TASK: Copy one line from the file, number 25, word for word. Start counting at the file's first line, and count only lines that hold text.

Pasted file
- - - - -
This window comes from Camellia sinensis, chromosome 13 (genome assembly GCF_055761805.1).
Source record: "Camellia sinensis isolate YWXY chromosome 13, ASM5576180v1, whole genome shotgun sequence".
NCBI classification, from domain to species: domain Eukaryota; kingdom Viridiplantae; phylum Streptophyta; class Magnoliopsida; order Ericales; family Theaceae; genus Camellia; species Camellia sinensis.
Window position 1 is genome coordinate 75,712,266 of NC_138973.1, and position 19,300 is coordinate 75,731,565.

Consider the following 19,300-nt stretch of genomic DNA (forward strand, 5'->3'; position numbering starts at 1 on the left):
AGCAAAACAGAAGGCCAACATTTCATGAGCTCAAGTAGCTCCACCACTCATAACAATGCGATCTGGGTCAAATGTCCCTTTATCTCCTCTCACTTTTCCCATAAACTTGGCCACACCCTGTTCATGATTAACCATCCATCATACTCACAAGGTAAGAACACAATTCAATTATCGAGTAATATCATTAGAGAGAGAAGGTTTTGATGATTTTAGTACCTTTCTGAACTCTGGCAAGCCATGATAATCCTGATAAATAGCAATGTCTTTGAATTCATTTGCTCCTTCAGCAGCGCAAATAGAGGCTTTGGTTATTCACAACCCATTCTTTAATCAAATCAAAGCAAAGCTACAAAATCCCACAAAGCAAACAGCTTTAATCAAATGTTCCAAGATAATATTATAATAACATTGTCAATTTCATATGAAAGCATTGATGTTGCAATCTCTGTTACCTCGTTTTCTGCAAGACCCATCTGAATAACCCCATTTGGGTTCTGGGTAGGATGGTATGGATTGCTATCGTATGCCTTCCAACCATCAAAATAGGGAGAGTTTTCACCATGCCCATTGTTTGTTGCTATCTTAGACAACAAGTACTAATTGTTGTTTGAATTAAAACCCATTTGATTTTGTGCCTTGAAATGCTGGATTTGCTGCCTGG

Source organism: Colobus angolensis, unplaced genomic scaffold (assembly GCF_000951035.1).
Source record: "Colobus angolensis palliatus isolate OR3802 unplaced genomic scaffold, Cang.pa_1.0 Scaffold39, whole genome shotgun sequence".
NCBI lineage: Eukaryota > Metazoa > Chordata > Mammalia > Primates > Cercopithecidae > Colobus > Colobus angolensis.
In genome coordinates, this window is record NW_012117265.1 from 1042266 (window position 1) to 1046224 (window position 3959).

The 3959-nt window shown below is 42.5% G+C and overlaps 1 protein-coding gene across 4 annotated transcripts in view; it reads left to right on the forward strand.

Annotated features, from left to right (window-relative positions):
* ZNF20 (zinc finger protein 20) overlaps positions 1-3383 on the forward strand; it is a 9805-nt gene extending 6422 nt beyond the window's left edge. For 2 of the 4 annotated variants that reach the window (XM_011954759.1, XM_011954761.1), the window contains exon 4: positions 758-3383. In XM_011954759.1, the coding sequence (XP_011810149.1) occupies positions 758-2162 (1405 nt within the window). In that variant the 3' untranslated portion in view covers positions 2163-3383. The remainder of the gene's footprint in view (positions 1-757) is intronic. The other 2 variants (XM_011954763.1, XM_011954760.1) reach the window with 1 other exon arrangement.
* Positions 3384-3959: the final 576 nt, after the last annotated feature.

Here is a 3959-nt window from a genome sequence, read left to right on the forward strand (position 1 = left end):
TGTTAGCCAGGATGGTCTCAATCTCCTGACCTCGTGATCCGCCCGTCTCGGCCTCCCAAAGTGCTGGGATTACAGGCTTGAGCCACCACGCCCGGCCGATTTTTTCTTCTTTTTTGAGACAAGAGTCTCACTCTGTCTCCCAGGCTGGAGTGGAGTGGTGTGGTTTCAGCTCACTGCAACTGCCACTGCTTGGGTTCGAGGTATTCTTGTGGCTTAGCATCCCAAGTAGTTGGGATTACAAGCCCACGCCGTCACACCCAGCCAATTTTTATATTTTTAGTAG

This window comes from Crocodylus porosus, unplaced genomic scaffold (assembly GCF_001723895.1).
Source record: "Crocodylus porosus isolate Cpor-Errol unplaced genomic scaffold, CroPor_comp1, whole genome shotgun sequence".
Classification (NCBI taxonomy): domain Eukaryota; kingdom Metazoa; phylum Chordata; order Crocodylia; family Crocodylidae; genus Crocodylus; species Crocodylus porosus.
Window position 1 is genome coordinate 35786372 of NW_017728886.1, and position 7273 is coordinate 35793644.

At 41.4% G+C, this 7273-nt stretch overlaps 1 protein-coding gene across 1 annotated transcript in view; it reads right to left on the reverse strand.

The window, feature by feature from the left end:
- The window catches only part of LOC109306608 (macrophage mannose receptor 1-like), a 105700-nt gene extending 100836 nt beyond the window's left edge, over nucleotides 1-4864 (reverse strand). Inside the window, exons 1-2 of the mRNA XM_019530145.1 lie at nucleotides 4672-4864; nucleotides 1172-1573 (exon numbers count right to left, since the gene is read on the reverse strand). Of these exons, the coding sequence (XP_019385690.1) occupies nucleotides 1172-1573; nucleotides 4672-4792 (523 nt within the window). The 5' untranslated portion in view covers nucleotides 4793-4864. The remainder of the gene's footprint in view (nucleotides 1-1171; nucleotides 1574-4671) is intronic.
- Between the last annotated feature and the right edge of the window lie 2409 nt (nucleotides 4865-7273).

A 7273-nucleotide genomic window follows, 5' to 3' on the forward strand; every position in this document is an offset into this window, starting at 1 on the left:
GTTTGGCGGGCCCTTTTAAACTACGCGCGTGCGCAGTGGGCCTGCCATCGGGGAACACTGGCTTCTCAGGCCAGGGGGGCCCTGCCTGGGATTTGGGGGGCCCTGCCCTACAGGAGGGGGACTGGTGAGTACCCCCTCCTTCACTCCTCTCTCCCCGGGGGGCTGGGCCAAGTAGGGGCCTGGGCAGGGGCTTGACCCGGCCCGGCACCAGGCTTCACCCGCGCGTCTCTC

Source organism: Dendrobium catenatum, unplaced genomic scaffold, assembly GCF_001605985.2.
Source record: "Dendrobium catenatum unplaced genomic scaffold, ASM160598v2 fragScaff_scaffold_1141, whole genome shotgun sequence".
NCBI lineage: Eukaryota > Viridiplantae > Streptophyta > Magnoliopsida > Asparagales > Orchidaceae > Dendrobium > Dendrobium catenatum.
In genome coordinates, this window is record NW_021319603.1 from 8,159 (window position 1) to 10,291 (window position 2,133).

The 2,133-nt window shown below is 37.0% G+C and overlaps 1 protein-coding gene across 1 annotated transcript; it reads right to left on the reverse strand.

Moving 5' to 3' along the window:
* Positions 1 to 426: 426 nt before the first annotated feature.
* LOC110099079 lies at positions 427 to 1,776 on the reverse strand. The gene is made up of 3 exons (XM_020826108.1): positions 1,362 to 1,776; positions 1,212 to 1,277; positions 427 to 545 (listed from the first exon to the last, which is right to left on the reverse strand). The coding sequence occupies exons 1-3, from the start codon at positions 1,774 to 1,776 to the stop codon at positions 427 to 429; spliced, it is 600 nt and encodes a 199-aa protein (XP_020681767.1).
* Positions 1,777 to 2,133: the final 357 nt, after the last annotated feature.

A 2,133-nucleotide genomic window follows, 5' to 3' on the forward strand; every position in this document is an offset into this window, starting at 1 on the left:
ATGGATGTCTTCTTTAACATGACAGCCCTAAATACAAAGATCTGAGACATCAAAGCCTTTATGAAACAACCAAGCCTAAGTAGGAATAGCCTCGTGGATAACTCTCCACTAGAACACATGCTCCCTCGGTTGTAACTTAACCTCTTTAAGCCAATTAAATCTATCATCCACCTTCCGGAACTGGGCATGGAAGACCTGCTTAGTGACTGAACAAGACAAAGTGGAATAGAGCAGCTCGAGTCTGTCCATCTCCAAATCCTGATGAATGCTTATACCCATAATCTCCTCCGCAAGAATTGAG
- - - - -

A 7273-nucleotide genomic window follows, 5' to 3' on the forward strand; every position in this document is an offset into this window, starting at 1 on the left: